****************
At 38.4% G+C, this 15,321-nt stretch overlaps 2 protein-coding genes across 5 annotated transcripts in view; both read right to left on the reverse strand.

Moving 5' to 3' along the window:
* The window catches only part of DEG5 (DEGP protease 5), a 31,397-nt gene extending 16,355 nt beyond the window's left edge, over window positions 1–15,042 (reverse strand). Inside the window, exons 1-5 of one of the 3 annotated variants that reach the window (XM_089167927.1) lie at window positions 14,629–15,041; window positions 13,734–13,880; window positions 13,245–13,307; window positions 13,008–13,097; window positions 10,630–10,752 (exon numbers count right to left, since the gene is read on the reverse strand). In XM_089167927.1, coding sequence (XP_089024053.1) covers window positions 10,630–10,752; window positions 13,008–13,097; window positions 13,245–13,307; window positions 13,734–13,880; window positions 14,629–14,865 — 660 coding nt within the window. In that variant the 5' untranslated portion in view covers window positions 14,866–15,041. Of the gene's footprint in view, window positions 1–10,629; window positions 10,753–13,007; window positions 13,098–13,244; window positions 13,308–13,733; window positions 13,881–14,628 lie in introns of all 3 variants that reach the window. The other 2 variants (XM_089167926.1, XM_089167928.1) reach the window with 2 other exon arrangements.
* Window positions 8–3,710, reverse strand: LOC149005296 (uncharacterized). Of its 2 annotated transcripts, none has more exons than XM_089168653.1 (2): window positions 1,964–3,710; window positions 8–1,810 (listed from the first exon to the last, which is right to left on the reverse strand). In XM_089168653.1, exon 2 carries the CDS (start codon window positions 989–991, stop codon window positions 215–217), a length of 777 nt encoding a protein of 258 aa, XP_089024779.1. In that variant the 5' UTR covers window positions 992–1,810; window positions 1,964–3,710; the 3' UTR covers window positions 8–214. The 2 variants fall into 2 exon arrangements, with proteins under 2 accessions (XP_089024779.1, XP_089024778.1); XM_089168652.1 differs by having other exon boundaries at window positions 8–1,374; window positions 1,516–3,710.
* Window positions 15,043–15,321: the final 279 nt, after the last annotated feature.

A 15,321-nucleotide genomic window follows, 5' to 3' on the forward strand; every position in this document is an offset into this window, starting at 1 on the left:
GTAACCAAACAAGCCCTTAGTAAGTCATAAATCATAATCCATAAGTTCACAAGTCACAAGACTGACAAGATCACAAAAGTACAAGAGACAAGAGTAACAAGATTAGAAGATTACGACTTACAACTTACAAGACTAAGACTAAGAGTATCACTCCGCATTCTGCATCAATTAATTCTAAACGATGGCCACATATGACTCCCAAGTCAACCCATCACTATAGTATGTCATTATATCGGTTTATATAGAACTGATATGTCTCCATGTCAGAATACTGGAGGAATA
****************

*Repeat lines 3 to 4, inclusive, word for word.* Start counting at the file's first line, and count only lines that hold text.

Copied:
* The window catches only part of DEG5 (DEGP protease 5), a 31,397-nt gene extending 16,355 nt beyond the window's left edge, over window positions 1–15,042 (reverse strand). Inside the window, exons 1-5 of one of the 3 annotated variants that reach the window (XM_089167927.1) lie at window positions 14,629–15,041; window positions 13,734–13,880; window positions 13,245–13,307; window positions 13,008–13,097; window positions 10,630–10,752 (exon numbers count right to left, since the gene is read on the reverse strand). In XM_089167927.1, coding sequence (XP_089024053.1) covers window positions 10,630–10,752; window positions 13,008–13,097; window positions 13,245–13,307; window positions 13,734–13,880; window positions 14,629–14,865 — 660 coding nt within the window. In that variant the 5' untranslated portion in view covers window positions 14,866–15,041. Of the gene's footprint in view, window positions 1–10,629; window positions 10,753–13,007; window positions 13,098–13,244; window positions 13,308–13,733; window positions 13,881–14,628 lie in introns of all 3 variants that reach the window. The other 2 variants (XM_089167926.1, XM_089167928.1) reach the window with 2 other exon arrangements.
* Window positions 8–3,710, reverse strand: LOC149005296 (uncharacterized). Of its 2 annotated transcripts, none has more exons than XM_089168653.1 (2): window positions 1,964–3,710; window positions 8–1,810 (listed from the first exon to the last, which is right to left on the reverse strand). In XM_089168653.1, exon 2 carries the CDS (start codon window positions 989–991, stop codon window positions 215–217), a length of 777 nt encoding a protein of 258 aa, XP_089024779.1. In that variant the 5' UTR covers window positions 992–1,810; window positions 1,964–3,710; the 3' UTR covers window positions 8–214. The 2 variants fall into 2 exon arrangements, with proteins under 2 accessions (XP_089024779.1, XP_089024778.1); XM_089168652.1 differs by having other exon boundaries at window positions 8–1,374; window positions 1,516–3,710.